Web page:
Travel

Highlights Nature Retreat Highlights.

Nature Retreat for ALL Writers & Artists 2018

This summer, I applied for and was granted a full scholarship to the Highlights Foundation’s first ever Nature Retreat. It was magical.

To try to write about the entire experience would be to fill volumes. I decided to focus on ten highlights instead.

 

1. Jo, travel arranger extrordinaire, sent me my welcome e-mail with this little note at the end:

“I see you live on the West coast, and I recommend flying into Newark perhaps—we provide complimentary shuttle service…and if you need to arrive a day early, we can make that work.”

I responded:

“Could you let me know what coming in a day ahead of time would cost? Thank you!”

Her response:

“Chris,

No charge this time for coming a day early…know you have long travel time.”

The very first communication I had with this wonderful organization made me cry.

 

2. Linda, of the complimentary shuttle service, picked me up at the airport.

“Where are you from?” she asked.

“Oregon.” I answered.

“Wow! I lived in Oregon in the early 80’s.”

“Small world! Which part?”

“Salem.”

I break out in goosebumps. “No way! That’s the biggest town close to where I live.”

“So, where exactly do you live?” Sharon asked.

“Between Salem and Silverton, little community called Pratum,” I answered.

“Hmmm. That sounds familiar. You know, there was this Mennonite farmer who had a basketball court in the top of his barn. My husband and I would go out there and play, sometimes.”

By now, I’m one big goosebump and I’m racking my brain, trying to figure out if there could possibly be two basketball barns near Pratum.

“Linda, that’s the farm I grew up on.”

“NO!”

“YES!”

We fist bump like kids, grinning from ear to ear.

 

3.   Sue Heavenrich, there with her critique partners doing an unworkshop, after I tell her I saw a millipede, immediately says:

“Don’t eat it!”

You know, I’ve never in my life looked at a bug and wondered if it was safe to eat. 

I do now. 

 

4. In each cabin is a notebook full of notes from previous occupants. I’m flipping through, reading their testimonials, and come to this page.20180805_163333

Ingrid Sundberg, you will never know how much this means to me. How, all my life, I’ve struggled with feeling like I was enough. How I’ve gotten so much better at feeling like I’m actually plenty, but lately have been questioning if I am enough as a writer, and how this trip is partly to help me figure this out.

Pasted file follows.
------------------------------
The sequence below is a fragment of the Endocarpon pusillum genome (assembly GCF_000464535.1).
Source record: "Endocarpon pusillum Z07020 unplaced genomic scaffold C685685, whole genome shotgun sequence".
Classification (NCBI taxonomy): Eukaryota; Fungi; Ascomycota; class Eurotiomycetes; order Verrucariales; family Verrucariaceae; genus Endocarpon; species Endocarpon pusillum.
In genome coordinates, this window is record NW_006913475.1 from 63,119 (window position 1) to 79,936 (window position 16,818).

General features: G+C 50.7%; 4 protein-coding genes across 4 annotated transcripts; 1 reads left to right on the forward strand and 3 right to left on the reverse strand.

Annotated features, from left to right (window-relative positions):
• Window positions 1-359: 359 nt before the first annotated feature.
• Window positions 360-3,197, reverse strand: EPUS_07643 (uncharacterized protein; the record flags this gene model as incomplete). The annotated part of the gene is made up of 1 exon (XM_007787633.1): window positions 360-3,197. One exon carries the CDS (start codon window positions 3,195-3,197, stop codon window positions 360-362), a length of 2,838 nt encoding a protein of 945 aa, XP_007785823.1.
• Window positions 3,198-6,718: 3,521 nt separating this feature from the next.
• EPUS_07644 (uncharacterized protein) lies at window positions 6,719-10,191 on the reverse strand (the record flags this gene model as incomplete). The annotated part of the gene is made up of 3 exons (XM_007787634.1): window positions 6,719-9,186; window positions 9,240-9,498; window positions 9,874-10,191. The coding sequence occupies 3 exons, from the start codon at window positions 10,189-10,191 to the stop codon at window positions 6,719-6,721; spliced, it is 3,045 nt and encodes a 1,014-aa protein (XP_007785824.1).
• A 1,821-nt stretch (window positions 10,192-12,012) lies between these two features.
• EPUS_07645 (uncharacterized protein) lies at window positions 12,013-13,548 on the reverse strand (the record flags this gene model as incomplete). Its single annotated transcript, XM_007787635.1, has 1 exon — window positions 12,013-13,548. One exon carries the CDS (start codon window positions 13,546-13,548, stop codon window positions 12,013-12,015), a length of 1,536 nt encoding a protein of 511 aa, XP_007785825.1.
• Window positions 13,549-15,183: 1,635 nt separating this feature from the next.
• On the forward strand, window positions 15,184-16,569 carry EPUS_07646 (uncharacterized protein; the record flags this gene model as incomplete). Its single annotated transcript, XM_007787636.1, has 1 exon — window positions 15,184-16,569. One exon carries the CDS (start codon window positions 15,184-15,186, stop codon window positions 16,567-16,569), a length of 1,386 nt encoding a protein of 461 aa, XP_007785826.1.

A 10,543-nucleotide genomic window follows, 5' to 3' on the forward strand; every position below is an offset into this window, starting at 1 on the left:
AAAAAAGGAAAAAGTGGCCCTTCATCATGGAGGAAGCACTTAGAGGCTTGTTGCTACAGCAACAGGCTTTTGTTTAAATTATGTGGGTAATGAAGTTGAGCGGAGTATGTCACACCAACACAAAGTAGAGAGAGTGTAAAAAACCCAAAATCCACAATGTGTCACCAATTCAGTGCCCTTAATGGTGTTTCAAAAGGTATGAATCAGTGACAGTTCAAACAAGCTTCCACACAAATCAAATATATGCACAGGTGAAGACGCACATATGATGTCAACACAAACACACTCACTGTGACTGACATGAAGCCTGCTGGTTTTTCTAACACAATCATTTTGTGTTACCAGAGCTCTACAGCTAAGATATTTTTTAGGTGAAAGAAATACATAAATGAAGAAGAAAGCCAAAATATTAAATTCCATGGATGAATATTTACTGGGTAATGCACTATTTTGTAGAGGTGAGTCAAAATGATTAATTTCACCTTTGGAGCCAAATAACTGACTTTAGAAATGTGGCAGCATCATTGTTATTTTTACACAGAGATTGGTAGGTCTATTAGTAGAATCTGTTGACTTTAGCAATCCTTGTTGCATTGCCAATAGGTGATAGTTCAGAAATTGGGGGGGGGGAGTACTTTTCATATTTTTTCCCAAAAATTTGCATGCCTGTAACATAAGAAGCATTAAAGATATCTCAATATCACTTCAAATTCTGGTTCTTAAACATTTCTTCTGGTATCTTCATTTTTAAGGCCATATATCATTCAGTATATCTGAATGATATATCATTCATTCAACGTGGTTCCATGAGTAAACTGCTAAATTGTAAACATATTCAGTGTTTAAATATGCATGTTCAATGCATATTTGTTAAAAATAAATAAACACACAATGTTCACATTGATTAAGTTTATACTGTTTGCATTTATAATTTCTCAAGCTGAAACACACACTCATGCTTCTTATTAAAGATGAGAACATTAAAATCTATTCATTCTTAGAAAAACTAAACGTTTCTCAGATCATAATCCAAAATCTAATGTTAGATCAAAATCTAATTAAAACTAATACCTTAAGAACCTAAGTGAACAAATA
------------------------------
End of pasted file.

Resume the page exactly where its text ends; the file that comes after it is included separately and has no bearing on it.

And here is my answer, in writing no less.

I am enough.

 

5. If you ever are so lucky as to get the chance to meet Kate Garchinsky, ask her what the owl says. Because this lady speaks their language. And she showed us how it’s done on a walk straight out of a fairy tale. A forest concert with katydids on percussion, fireflies in charge of the light show, and Kate and the owls in a full on call and response song that filled the air.

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Now, when I walk in the woods and darkness is falling, I listen for owls. Better yet, I’m learning to talk back.

 

6. Chip took us out for a walk around the grounds and talked about taking pictures. It was a lesson in slowing down, paying attention, and being persistent. 

 

 

7. Mike and I have often bemoaned the fact there is no barn on our farm. We drive the countryside, looking at barns and saying, “That one! That one would look great up on the hill!” But none of them have ever compared to this one.

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8. Dairy farms have cows, and cows only give milk if they’ve given birth. So, dairy farms also have calves. Do you know how much fun I had introducing my city friends to the slippery, slimy joy of a calf nursing on your fingers? Sometimes I forget that I’m living a pretty amazing life on my little farm. After all, it’s a lot of work and that part sometimes overwhelms me. But this was a good reminder.

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9. I’m not a water person. (Well, except for showers. I can stay in the shower until the hot water runs out.) But deep water, flowing water, water that is WAAAAY bigger than me? Nope. I’ll stay on dry land, thank you.

However, one of my stories is about fear, and how it can both stop you from doing things, and drive you forward into doing things. So, in the name of research, I went kayaking on the Delaware while it was the color of coffee and just below flood stage. I saw eagles, dodged a rock, managed to let go of my paddle long enough to dip my fingers in the water, and, most importantly, I didn’t drown. Am I a kayaking convert?

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No. The fear runs too deep. That’s me in the background, death grip on my paddle, so focused on going in a straight line I forgot to kick back and have fun.

Smile!

But I did it. And the next time I am faced with doing something I fear, I’ll remember kayaking. And how I lived to talk about it. And hopefully it will make moving forward into that fear a little easier.